The obesity and cancer link is getting stronger

We’ve developed a lot of ways of talking around the fact that we’re overweight without calling ourselves “fat” or suffering with obesity.

But if you’ve got a Body Mass Index (BMI) over 30, it can be a plus-sized problem… one in which you could start calling yourself, above all else, a “cancer patient.”

According to a new study, there’s not one but nearly a DOZEN cancers tied to being overweight.

In the study published in the British Medical Journal, team of British researchers wanted to see how much factors like body mass index, weight gain, and waist size had to do with causing cancer.

They looked at a LOT of info – 204 meta-analyses from 49 papers, to be exact.

When they looked specifically at body fat, they found that the risk for men increased by as much as 56 per cent (for biliary tract cancer). At minimum, the bigger fellas’ risk increased by at least 9 per cent (for rectal cancer) for every five-unit gain in BMI (measured via the metric system).

Women also faced higher risks when they gained weight – including an 11 per cent increased risk of breast cancer after menopause for every 11 pounds they packed on during their adult years.

And ladies, when your waist size creeps up, so does your cancer risk – specifically, a 21 per cent higher risk for endometrial cancer for every 0.1 increase in your waist-to-hip ratio.

The team behind the study even thinks that those are pretty conservative estimates. It’s probably actually worse.

Here are the cancers that the study found to be “strongly” tied to obesity:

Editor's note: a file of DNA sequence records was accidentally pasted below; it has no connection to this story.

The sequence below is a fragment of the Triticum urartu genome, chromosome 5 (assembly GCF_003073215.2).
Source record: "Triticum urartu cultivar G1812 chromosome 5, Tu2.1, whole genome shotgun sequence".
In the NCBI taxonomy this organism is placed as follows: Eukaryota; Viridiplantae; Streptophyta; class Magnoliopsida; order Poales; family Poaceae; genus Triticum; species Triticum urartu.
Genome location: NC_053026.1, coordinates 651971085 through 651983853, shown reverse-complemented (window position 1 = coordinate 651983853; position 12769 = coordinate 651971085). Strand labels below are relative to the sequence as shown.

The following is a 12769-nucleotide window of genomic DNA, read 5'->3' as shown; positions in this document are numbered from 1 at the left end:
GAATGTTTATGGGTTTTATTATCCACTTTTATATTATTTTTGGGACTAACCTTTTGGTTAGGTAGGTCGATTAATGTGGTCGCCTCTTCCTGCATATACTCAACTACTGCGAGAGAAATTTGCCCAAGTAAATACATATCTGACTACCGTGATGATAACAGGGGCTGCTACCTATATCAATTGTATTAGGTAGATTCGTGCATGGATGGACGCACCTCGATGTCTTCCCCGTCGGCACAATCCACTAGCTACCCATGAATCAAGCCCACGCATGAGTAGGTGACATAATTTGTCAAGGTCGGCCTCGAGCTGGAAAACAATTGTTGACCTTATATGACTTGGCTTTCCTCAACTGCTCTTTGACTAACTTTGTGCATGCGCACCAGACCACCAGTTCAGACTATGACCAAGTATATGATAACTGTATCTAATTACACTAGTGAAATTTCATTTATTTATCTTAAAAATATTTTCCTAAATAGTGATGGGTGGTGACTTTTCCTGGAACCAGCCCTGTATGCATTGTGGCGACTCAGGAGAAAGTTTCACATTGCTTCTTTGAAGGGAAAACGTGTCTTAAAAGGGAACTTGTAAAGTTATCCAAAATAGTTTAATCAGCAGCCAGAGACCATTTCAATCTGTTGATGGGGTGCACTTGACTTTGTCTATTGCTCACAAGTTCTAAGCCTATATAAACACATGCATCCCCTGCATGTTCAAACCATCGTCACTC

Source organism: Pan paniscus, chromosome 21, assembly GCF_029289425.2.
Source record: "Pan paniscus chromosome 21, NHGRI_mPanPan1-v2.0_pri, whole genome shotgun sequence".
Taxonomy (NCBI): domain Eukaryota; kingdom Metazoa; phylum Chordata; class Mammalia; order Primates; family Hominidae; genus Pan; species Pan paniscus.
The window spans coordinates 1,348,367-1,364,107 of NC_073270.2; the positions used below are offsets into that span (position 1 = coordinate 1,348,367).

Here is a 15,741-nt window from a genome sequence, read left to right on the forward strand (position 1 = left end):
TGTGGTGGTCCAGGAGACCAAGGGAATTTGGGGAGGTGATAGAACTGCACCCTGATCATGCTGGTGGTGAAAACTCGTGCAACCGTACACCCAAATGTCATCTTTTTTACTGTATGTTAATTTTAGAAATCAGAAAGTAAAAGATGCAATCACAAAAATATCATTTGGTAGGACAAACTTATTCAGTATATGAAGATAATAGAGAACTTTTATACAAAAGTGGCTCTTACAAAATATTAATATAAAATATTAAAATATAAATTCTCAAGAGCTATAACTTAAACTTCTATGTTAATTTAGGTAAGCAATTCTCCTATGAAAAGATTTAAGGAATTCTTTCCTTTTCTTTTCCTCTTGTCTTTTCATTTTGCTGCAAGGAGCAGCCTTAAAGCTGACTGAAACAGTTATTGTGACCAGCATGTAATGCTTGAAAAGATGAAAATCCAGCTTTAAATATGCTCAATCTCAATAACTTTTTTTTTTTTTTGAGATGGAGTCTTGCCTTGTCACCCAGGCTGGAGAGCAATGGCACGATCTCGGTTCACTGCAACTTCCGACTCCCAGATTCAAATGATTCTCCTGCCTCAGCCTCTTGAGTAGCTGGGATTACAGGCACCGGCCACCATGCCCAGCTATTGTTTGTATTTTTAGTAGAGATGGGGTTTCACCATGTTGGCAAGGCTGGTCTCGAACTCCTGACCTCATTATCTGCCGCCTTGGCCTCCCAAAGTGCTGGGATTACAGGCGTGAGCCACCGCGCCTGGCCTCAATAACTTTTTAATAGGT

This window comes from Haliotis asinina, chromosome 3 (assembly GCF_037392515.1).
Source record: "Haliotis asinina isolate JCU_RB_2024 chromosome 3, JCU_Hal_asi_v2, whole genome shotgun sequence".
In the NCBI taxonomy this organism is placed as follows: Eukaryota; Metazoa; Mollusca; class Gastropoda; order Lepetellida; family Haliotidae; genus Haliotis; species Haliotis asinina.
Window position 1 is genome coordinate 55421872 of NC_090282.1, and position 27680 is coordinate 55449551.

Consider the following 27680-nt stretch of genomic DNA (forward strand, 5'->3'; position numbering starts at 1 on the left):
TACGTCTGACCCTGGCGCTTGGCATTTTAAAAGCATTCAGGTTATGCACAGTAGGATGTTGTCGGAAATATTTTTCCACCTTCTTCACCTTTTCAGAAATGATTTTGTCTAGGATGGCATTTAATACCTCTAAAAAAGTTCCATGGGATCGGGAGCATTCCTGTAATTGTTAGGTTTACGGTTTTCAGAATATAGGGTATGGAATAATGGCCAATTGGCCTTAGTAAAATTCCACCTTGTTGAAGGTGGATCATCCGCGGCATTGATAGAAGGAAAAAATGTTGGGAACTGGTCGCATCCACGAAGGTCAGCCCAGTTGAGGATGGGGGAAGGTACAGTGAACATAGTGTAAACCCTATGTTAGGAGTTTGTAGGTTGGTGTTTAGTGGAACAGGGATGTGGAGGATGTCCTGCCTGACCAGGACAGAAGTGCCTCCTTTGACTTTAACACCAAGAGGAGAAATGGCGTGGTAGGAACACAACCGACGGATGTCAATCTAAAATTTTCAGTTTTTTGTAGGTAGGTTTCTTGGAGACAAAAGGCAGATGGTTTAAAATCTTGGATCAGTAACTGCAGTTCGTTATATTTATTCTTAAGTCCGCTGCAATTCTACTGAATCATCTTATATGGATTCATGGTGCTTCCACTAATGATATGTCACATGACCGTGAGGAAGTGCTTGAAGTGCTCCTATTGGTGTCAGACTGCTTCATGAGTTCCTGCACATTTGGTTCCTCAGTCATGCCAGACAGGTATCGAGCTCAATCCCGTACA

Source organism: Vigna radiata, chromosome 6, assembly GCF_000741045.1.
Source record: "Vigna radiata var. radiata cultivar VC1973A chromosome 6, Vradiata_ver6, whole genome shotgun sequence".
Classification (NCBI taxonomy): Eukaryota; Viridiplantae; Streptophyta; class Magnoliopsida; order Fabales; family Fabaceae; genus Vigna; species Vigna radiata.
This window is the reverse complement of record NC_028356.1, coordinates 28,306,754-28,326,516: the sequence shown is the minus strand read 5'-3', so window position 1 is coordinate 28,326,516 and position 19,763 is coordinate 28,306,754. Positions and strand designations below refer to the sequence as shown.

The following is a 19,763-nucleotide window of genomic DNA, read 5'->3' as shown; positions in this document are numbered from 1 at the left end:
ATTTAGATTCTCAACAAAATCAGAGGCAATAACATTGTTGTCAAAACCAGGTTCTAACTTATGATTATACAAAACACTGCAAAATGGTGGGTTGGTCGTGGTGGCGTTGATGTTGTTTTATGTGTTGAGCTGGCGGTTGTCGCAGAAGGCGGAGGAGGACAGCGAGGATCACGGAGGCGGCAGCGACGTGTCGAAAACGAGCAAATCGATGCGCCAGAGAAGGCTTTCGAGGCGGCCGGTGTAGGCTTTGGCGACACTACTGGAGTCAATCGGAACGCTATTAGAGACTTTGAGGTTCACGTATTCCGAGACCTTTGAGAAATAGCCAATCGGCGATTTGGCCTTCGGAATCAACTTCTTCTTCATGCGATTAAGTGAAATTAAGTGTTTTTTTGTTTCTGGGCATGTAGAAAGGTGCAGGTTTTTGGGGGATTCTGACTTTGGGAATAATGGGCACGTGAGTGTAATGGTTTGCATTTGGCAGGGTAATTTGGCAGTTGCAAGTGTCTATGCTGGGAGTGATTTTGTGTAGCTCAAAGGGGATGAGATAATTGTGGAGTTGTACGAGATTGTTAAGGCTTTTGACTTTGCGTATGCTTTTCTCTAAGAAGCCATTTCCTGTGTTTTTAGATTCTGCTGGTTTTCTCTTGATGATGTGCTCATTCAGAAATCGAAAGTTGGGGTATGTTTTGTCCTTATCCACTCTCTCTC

1. Multiple myeloma
2. Breast (postmenopausal)
3. Gastric cardia
4. Colorectal
5. Biliary tract system (liver, gall bladder)
6. Thyroid
7. Pancreatic
8. Endometrial
9. Ovarian
10. Kidney
11. Oesophageal

It’s not surprising that most of them are cancers of the digestive system. And, according to the researchers, there are probably more.

This news isn’t exactly welcome if your weight is an ongoing battle. But fortunately, your weight is one thing that you can change.

And the GOOD part about all of this is that having the RIGHT amount of body fat means a lower risk of these cancers, in most cases.

In fact, keeping excess weight at bay can be a LIFESAVER.

I’ve said this before and will say it again, a healthy diet such as the Paleo diet – where you’re cutting out processed food and sugar and opting for grass-fed meats and fresh fruits and veggies – will go a long way to bringing that weight down to the right levels.

Add at least 20 minutes of exercise in a day and you’ll be able to OBLITERATE obesity in no time.

And there won’t be ANY need for doing any more verbal tiptoeing.

Wishing you the best of health,

Dr. Glenn S. Rothfeld
Nutrition & Healing
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